Detailed analysis of the Standard Indicator “Action Ecosystems” (2015–2020)

Definition: “Area of ecosystems improved or protected by project measures (in hectar)”

The IKI uses Standard Indicatorstandard Indicator “Action Ecosystems” to collect data on direct project contributions to the improved protection and/or conservation of marine and terrestrial ecosystems.

The areas included are only those areas in which one or more of the following improvements has occurred as a result of project contributions:

  • Restoration of degraded, damaged or destroyed ecosystems
  • Ecosystems that were very likely to have been degraded, damaged or destroyed in the absence of project measures
  • Areas for which protected area status has been achieved according to IUCN protected area categories
  • Changes to the management of ecosystems/protected areas leading to an improved status for the areas in question
  • Reforestation of cleared areas
  • Avoidance of deforestation and damage to forests in areas very likely to have been degraded, damaged or destroyed in the absence of project measures

Directly improved areas 2015–2020

Area (better) protected by IKI in hectar, disaggregated by funding area. Note: In the funding area "mitigation", no project reported on this standard indicator.

Since 2015, 32 IKI projects state that they have directly contributed to the improved conservation or protection of ecosystems over an area totalling around 15.7 million ha. This figure corresponds roughly to the total area used by the agricultural sector in Germany. Most of the overall area (around 94%) results from a total of ten projects within the ‘Conservation of biodiversity’ funding area.

Number of projects using the respective measures (multiple answers possible)

To help improve the conservation status of these areas, IKI projects always implement a combination of several different measures. Over half of all the projects state that they have had an impact on the restoration of ecosystems. According to their reports, almost half of the projects also contribute to reforestation (42.8%), reduce deforestation (40.6%) and improve the management of protected areas (37.5%). The establishment or expansion of protected areas is a measure deployed by only 5 of the 32 projects (see bar chart 4). Almost half of all projects (14 projects) also work with areas that have the status of an official IUCN protected area category. Most of these areas are areas with the status ‘Protected landscape or seascape’ (ten projects), followed by ‘Protected area with sustainable use of natural resources’ (six projects) and ‘National parks’ (five projects). Many projects do not specialise in a particular category, however, but state in their own reports that they are working to improve protection for several IUCN protected area categories.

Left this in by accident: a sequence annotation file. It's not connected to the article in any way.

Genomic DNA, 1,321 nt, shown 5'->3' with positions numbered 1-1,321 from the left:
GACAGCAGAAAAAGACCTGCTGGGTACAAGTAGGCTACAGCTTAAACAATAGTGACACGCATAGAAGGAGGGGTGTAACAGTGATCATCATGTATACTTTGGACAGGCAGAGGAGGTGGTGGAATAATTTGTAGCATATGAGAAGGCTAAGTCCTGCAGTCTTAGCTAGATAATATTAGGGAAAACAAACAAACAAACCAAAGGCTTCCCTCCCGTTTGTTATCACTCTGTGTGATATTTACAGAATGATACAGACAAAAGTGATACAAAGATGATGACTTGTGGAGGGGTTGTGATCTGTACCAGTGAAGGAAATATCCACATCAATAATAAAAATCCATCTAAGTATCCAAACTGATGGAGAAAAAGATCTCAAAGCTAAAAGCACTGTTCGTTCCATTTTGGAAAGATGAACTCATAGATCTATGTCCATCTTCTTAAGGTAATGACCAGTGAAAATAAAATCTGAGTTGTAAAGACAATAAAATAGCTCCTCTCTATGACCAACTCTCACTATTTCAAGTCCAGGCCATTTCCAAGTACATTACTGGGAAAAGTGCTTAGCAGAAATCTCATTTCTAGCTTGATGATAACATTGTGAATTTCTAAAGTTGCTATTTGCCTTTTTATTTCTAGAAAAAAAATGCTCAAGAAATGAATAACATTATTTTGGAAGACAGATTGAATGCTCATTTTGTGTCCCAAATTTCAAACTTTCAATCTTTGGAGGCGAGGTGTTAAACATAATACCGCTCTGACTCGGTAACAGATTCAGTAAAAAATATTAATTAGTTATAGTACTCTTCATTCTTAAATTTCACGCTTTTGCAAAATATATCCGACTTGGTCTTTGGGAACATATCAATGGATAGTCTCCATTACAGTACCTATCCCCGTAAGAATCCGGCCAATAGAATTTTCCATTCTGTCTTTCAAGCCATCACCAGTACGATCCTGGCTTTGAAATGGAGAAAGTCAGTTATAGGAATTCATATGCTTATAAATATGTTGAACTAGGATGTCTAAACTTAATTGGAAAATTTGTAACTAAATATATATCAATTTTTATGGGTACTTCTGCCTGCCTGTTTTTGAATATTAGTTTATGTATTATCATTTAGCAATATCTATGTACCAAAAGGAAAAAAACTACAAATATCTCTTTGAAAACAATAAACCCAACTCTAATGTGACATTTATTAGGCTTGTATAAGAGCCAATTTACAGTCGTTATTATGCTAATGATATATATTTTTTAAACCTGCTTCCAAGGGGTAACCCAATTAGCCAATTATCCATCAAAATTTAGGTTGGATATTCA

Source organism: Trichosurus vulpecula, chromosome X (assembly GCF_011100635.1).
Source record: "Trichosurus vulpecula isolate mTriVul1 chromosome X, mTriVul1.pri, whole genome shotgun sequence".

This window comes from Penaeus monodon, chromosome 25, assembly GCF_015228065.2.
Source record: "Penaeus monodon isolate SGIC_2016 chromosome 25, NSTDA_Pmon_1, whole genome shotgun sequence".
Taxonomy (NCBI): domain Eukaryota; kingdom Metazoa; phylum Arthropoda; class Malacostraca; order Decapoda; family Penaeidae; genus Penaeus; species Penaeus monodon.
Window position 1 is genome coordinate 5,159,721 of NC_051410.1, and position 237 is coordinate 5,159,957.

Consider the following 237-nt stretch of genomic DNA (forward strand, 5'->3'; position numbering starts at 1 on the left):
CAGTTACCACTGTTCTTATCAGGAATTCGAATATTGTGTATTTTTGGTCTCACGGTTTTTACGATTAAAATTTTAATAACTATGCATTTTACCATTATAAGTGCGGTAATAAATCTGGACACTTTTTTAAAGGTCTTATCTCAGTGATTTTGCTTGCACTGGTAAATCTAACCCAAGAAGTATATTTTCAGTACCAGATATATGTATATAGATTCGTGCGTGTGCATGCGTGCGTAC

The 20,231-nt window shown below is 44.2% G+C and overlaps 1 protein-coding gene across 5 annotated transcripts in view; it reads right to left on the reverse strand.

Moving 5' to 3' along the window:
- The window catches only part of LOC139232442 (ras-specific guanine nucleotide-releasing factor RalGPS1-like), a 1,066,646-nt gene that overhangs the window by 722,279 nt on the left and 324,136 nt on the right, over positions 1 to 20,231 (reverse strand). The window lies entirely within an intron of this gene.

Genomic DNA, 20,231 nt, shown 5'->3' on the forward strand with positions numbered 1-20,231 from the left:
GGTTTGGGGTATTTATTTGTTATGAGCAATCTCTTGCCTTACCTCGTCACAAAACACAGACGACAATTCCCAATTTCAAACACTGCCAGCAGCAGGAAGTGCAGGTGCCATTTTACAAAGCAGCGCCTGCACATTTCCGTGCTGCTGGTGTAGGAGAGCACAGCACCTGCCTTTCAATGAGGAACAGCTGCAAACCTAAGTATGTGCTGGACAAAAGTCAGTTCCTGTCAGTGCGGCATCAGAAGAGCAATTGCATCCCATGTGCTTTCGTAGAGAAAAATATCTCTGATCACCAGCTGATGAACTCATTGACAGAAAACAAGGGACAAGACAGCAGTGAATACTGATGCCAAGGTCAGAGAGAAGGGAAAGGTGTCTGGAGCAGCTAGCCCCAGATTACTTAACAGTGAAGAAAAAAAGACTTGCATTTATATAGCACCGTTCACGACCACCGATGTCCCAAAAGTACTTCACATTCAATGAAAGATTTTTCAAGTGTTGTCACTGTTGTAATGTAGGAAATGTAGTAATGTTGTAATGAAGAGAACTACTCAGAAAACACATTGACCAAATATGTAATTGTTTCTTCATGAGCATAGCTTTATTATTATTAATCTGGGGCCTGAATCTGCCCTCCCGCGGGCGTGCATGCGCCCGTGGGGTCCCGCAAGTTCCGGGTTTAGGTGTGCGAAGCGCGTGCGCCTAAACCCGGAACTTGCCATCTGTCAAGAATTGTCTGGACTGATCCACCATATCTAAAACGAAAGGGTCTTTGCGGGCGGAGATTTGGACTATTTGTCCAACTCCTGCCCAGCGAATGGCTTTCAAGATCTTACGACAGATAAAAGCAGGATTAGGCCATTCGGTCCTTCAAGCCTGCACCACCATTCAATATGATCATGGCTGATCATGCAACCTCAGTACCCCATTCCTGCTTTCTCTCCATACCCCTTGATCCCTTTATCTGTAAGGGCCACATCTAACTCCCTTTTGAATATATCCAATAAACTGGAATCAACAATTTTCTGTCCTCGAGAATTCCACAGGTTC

Apart from data on areas with improved protection, five IKI projects also report that they have contributed to the protection of a total of 203 km of coastline. This corresponds roughly to one third of the German North Sea coast. These projects include those addressing ecosystem-based adaptation (EbA), projects focusing on mangroves and dunes, and projects working to improve coastal forests and seascapes.


Example project

Assessment of figures

The IKI funds many projects that implement effective measures to conserve ecosystems but which cannot report data for this specific indicator. This is because the indicator collects data on areas where improvements in ecosystem status have been achieved (including the avoidance of a worsened status that would have occurred in the absence of the project).

Measures that have the sole aim of improving institutional competencies and policy frameworks do not contribute their data to this indicator. This is because of the fact that the potential impact on ecosystems from these measures typically occurs only once the project has ended. Similarly, this indicator does not reflect project achievements where these contributions are limited to the development of management plans for areas and include no further measures to actually implement the management of such areas. For these reasons, the figures presented here probably reflect only a small proportion of the IKI’s real-world impacts on ecosystem quality.

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